Measuring Your Generosity? Look No Further Than Your Relationships

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Measuring generosity is a complex matter for many North Americans. However, no generosity audit is complete without giving attention to relationships.

Biblical texts speak plainly about how generosity should be built on healthy, caring relationships, including one of the most well-known: “If I give away all my possessions, and if I hand over my body so that I may boast, but do not have love, I gain nothing” (1 Cor. 13:3, NRSV). Here are some relationships to consider.

With Creation

The vast complexity, variety, and beauty of creation is the measure of God’s generosity to us. The Rev. Canon Carla Valentine Pryne describes our Creator as a generous God who can “make a forest out of a few seeds, a planet out of breath and song.” As a daily recipient of the gifts that the earth has to offer, what are you doing to lovingly care for it and to keep it sustainable for the generations to follow? There is not enough space in this blog post to list all of those possibilities. Individually, make an effort to reduce household waste, take fewer and combined trips, and use environmentally friendly products. Groups can take part in litter clean-up days, volunteer with food-gleaning organizations and food pantries, and grow community gardens. Everyone can support denominational and organizational ministries that support these efforts and more.

With Others

Another popular biblical text about generosity is what is often referred to as the Golden Rule: “In everything do to others as you would have them do to you; for this is the law and the prophets” (Mt. 7:12, NRSV). Generosity to others is the essence of the gospel. A closer look finds that Jesus modeled that generosity in unexpected ways. While our giving takes many forms and supports a variety of important missions, it is worth considering if and how the recipients of our generosity are improving the lives of others. Disaster relief, ministries to the homeless, and summer school lunch programs are clear examples. Love-filled generosity requires us to go deeper and consider how we can contribute to improving systems that create barriers to others’ well-being. In an increasingly polarized world, sometimes the most generous thing we can do is to make a personal commitment to help solve these bigger challenges.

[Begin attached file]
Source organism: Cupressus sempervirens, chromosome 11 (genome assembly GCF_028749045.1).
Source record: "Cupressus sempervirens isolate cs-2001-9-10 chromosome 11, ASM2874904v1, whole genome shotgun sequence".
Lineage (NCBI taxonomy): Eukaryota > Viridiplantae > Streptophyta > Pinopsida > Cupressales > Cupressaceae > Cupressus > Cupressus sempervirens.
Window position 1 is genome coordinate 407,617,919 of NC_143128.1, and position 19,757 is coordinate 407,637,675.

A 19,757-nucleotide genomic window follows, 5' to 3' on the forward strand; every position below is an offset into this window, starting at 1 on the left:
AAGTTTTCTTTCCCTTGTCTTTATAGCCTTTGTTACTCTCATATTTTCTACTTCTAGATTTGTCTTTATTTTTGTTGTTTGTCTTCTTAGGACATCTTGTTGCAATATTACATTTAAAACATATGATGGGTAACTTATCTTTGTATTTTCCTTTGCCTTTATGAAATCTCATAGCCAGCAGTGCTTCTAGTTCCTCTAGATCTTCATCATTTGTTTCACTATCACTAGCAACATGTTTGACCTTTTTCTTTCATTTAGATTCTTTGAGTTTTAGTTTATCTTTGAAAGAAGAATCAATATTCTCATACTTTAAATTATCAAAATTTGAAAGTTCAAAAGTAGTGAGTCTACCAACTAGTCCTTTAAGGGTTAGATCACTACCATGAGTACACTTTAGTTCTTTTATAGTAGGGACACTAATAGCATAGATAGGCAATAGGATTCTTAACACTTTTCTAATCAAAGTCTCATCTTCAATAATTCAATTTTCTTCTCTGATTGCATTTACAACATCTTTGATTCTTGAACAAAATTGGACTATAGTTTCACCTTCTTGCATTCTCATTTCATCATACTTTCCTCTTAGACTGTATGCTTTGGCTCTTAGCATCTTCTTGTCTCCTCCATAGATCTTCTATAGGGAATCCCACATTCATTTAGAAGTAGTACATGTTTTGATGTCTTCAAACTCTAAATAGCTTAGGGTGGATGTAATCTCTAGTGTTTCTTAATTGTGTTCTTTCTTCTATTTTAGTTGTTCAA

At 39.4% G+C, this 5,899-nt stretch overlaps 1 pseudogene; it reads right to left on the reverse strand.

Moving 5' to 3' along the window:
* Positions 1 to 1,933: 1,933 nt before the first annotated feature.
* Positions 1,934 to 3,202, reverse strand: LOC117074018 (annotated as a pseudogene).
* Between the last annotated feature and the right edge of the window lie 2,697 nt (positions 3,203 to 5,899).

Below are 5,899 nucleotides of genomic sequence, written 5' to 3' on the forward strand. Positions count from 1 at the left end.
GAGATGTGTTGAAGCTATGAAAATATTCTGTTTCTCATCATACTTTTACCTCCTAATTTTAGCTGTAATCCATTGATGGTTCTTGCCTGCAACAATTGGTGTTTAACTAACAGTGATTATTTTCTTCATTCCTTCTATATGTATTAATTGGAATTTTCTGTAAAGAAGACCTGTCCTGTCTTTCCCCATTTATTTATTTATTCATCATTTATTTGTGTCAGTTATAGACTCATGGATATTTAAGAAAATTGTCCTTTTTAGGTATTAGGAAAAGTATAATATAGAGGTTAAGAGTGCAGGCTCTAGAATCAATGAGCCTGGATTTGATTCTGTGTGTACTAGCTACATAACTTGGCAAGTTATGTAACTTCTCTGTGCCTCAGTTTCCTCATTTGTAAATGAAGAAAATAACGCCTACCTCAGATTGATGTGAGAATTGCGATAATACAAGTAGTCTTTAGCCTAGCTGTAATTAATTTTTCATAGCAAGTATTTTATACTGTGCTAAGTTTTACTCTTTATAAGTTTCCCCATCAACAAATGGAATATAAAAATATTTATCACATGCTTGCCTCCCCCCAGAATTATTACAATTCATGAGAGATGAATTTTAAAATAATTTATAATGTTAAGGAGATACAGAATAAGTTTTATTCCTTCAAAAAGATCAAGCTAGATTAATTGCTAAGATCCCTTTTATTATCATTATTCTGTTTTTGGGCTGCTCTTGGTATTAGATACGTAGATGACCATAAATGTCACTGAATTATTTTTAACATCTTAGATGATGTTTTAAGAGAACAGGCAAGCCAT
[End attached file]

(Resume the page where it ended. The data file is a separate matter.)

With Ourselves

In a conversation with the Pharisees, Jesus tells us that the greatest commandments are loving God and loving neighbor as ourselves (Mt. 22-34-40). We don’t always pay attention to the last two words of those commandments, and may even feel guilty for doing so. However, we will be our most generous when we are spiritually and emotionally healthy. In a society that emphasizes accomplishments, the Rev. Betsy Schwarzentraub suggests that we need to separate being from doing to discover our true possibilities and find hidden opportunities. An

attitude of being, she says, “opens us up further to ‘being-in-the-world,’ where we recognize the value of our involvement with others and are able to interact more meaningfully with our environment.” Wellness manager Tammy Devine says, “Seeing life as a gift and listening to God’s direction for our lives allows us to be an extension of God’s love for the sake of the world.”

Especially for Faith Communities

Faith communities can be the sweet spots where loving relationships and generosity meet. Our biological and faith communities are the most significant influencers of our understanding and practice of generosity. Congregations large and small can nurture a variety of loving relationships with creativity and imagination. Intergenerational interaction is experiencing a revival in some congregations. This can be a powerful and transformative setting for learning about faithful generosity from one another.

If you want your faith community to thrive as it learns to live generously, be sure to give attention to developing flourishing relationships. Linda Staats, coordinator for the Evangelical Lutheran Church in America Generosity Project, says that faithful generosity is a lens, a language, and a way of being in community. Use relationship language by creating a narrative budget that shows how the outcomes of your giving are a blessing and witness to those in your community. Share a vision of generosity that provides opportunities for persons to leave a legacy so that your ministry of relationship-building can continue in a vibrant way. Cultivate community by establishing ways for persons of all ages to share their wisdom about faithful generosity with each other.

Be assured, measuring your generosity by assessing the quality of your relationships is well worth your investment. It’s how we make these key stewardship concepts real:

  • · claiming Christian stewardship is discipleship: how we live our lives in response to God’s bounteous grace;
  • · naming giving as an essential part of our life as Christian stewards: meant to be practiced generously and joyfully;
  • · celebrating God’s abundance as our opportunity to be channels through which God’s generosity can flow and God’s love can be shared.

Read more from the Rev. Canon Carla Valentine Pryne, the Rev. Betsy Schwarzentraub, Tammy Devine, Linda Staats, and nearly a dozen more stewardship thought leaders and practitioners in the Giving: Growing Joyful Stewards in Your Congregation magazine. Subscribe today and get 4 issues filled with thought-provoking, practical, and inspirational articles about faithful generosity.

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